The wisdom of learning from failure is incontrovertible
How to make organizational change programs succeed
According to a Towers Watson survey, only 25% of change initiatives succeed over the long term. It’s a baffling number since these moves range from mergers to reorganizations to business pivots. The stakes are high every time.
The wisdom of learning from failure is incontrovertible. Yet organizations that do organizational change well are extraordinarily rare.
Based on the article “Why do so many organizational change efforts fail” there have been a lot of discussion in various LinkedIn groups. The many responses included rich and varied perspectives and opinions on change management and organizational culture.
Below several distinctive views, illustrated by direct quotes from the LinkedIn discussion threads – unfortunately it was not possible to acknowledge everyone who made helpful contribution.
Good post. All of these reasons are very true and the worst case is when you see them all at once! In my experience #2 is the toughest to overcome as you are dealing with Executive Egos …. I see this issue quite a bit in my Leadership Coaching. Once Execs understand that asking for input/opinions/help as needed is not a sign of weakness … rather a sign of strength and maturity things move forward in a more inclusive and positive approach to change.
Unfortunately, most leaders think that the culture is what they say it is on their website, and do not see the real culture being practiced. Beginning with the wrong assumptions can never have a positive outcome! Then add the resistance, and the whole change management plan goes down in flames! After that happens, then they usually turn to HR and say – “Fix it!”. If only they had consulted them in the first place, they may have had a chance!
I would agree with the last two points, namely culture and resistance. Culture is a significant hurdle particularly if the organizational shift represents a significantly different direction that what is ingrained with “the way things are done around here”which then creates lots of resistance – it takes time, engagement and tactics that allow employees to move forward
Dr. Alyssa Streller
I honestly think #3 is the biggest pitfall. Organizations try to change without changing their culture, making them inauthentic.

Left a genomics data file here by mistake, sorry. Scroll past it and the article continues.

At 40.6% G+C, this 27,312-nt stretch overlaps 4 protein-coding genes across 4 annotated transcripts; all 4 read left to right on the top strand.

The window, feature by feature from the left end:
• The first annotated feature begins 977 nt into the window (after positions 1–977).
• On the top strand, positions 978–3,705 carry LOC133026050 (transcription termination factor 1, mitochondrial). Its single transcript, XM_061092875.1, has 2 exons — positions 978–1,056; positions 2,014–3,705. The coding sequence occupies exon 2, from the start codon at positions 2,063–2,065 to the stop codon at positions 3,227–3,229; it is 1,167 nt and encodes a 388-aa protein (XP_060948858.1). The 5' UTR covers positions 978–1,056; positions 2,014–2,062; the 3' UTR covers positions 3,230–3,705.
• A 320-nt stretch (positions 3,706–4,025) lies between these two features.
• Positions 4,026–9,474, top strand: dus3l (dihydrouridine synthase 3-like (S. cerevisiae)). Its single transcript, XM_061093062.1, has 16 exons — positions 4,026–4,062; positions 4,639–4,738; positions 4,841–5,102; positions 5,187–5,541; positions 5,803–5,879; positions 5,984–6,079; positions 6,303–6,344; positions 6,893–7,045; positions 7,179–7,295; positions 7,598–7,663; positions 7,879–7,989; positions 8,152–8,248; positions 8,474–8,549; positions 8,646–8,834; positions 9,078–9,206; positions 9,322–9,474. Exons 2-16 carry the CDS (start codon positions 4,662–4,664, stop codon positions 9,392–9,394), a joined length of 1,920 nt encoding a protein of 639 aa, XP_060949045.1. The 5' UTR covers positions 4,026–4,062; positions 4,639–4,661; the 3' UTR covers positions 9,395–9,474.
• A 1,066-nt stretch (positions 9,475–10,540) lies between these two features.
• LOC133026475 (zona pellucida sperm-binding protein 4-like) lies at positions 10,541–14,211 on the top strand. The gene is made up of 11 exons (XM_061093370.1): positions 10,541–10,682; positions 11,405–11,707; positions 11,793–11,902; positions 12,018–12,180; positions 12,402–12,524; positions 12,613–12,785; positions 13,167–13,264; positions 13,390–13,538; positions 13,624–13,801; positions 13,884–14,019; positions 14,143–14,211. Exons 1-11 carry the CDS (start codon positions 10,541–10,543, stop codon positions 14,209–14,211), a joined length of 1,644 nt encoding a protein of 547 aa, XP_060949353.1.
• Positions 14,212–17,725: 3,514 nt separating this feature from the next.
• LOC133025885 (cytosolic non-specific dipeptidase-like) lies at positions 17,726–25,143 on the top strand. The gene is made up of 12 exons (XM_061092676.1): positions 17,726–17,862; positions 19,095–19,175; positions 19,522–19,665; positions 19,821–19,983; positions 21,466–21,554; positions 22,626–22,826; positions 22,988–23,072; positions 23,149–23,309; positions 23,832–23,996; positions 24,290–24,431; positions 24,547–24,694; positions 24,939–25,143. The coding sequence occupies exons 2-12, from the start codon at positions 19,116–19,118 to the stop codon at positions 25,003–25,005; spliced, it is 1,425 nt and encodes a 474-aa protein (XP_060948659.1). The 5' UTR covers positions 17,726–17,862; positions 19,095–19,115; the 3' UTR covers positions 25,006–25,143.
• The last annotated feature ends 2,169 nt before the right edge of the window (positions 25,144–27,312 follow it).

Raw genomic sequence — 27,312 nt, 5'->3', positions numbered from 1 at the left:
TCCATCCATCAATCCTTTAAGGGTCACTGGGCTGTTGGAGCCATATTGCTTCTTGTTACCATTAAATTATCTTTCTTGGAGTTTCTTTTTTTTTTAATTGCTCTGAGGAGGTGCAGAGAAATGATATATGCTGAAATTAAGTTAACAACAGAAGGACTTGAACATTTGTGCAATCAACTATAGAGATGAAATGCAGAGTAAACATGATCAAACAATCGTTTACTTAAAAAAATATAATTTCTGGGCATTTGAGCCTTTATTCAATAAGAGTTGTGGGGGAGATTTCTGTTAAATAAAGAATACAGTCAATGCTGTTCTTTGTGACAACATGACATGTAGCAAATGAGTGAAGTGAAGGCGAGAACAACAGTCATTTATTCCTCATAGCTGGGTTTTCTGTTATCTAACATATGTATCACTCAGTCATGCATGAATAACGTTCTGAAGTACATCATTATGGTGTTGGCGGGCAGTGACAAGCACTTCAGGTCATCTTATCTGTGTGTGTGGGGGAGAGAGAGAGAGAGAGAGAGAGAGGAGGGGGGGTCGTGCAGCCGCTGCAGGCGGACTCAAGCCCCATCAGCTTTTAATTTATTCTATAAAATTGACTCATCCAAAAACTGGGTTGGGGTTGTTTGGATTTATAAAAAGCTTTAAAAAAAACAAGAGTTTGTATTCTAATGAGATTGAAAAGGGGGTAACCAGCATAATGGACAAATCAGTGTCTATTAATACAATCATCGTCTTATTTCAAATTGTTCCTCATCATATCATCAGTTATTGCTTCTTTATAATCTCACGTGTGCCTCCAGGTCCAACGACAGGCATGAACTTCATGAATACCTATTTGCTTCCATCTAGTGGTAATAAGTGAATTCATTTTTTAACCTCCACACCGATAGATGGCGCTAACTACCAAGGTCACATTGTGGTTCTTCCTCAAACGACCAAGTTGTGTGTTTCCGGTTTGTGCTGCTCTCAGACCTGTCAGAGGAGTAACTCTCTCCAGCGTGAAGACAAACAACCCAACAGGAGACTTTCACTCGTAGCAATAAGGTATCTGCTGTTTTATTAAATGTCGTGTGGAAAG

Yes, #2 & #3 I’ve seen so often, unfortunately.
Very good article. I firmly believe that one of the greatest pitfalls is that all employees are not involved and that management makes changes that will influence employees, and without the employees input, changes are doomed to fail. I totally agree with your article. Thank you for sharing.
The bottom line to all these items is leadership – do leaders have the patience, strategic mindset, people skills and energy to nurture and support all the steps that lead to the desired change?
How true and valid even for organizations in Asia. Walk the talk, coming from the heart, authenticity …. people from the ground look for all these signs, to stay with the movement, one step at a time.
Top down should be monitoring lens but the impetus will be gained through involvement, facilitation and rewarding performance. Great Article.
Many organizational change programs fail because managers fail to get everyone on board. In order for change to succeed, firstly, managers must believe in the change the organization is trying to make, if they do not believe in the change but pretend to do so, employees can see through this. Managers must find out what is causing resistance to change, which can be for a number of reasons including fear of the unknown or lack of information. Change must be communicated well to everyone affected, otherwise there will always be resistance, which will lead to failure.
Nice article Rick. I especially agree with #3. Often leadership does not fully understand or are disengaged from the current organizational climate and culture. This dooms any initiative from the start.
Nice article Torben Rick. I especially like reason #4 of why change fails, “….Change happens at the bottom…”, as in my opinion, increasingly, change is very agile, and as such needs to be treated as emergent change where approach of “nudging” towards the ultimate goal seems to be a very effective way of ensuring everyone arrives at the end destination of the “change journey”.
There is so much around this subject that it really needs a mindset change of C-level stakeholders to appreciate the right approach for their specific culture, as for a machine-type organization traditional methods may work very well – but for most organizations this does not seem to be the optimal approach.
Change fundamentally always comes down to managing egos. Senior Management ego “I’m the only one who has control” or Middle management “Its better for my career if I come up with all the ideas”and employees with a self entitlement complex. When you identify and manipulate these charters, you find they will be more inclined to manage the long-term controls for success.
Ian Pilkington Adrian
I agree with your comments, which is why “change management” should be undertaken in the context of shared direction and goals. The most important ego to be hidden is the senior manager, who should really facilitate the change process, and enable clear process and communications throughout.
Agree with #6. Change is a journey and not a destination. Unfortunately many organizations expect to see change from Change delivery day +1 and if that hasn’t happened then the change was a failure. Set targets/benefits that the change is to achieve manage the project or activities to get them done.
I think this quote from the video says it all: “Change management is a dolphin, not a whale“. Thanks for sharing, Torben!
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Make organizational change programs succeed — https://www.torbenrick.eu/t/r/aje
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